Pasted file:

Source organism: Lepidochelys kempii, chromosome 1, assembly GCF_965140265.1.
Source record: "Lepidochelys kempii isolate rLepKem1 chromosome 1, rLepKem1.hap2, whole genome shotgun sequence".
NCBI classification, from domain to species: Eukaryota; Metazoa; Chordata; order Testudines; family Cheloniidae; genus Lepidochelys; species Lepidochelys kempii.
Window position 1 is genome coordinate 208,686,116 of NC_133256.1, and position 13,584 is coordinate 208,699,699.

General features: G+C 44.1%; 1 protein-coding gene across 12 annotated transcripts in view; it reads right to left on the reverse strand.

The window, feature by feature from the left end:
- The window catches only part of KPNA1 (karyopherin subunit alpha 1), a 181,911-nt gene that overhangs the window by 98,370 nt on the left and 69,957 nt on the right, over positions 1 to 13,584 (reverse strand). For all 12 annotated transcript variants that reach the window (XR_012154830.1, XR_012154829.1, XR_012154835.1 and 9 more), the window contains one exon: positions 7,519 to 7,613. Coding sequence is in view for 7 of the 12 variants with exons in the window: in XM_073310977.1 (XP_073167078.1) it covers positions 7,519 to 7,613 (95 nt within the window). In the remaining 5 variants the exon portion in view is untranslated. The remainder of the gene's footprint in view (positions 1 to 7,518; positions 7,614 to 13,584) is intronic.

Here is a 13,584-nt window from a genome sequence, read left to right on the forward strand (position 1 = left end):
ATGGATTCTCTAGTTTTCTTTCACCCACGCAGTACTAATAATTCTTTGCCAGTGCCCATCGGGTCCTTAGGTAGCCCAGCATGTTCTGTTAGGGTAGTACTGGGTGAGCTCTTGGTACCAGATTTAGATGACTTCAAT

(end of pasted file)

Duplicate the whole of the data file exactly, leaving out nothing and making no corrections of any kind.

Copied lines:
Source organism: Lepidochelys kempii, chromosome 1, assembly GCF_965140265.1.
Source record: "Lepidochelys kempii isolate rLepKem1 chromosome 1, rLepKem1.hap2, whole genome shotgun sequence".
NCBI classification, from domain to species: Eukaryota; Metazoa; Chordata; order Testudines; family Cheloniidae; genus Lepidochelys; species Lepidochelys kempii.
Window position 1 is genome coordinate 208,686,116 of NC_133256.1, and position 13,584 is coordinate 208,699,699.

General features: G+C 44.1%; 1 protein-coding gene across 12 annotated transcripts in view; it reads right to left on the reverse strand.

The window, feature by feature from the left end:
- The window catches only part of KPNA1 (karyopherin subunit alpha 1), a 181,911-nt gene that overhangs the window by 98,370 nt on the left and 69,957 nt on the right, over positions 1 to 13,584 (reverse strand). For all 12 annotated transcript variants that reach the window (XR_012154830.1, XR_012154829.1, XR_012154835.1 and 9 more), the window contains one exon: positions 7,519 to 7,613. Coding sequence is in view for 7 of the 12 variants with exons in the window: in XM_073310977.1 (XP_073167078.1) it covers positions 7,519 to 7,613 (95 nt within the window). In the remaining 5 variants the exon portion in view is untranslated. The remainder of the gene's footprint in view (positions 1 to 7,518; positions 7,614 to 13,584) is intronic.

Here is a 13,584-nt window from a genome sequence, read left to right on the forward strand (position 1 = left end):
ATGGATTCTCTAGTTTTCTTTCACCCACGCAGTACTAATAATTCTTTGCCAGTGCCCATCGGGTCCTTAGGTAGCCCAGCATGTTCTGTTAGGGTAGTACTGGGTGAGCTCTTGGTACCAGATTTAGATGACTTCAAT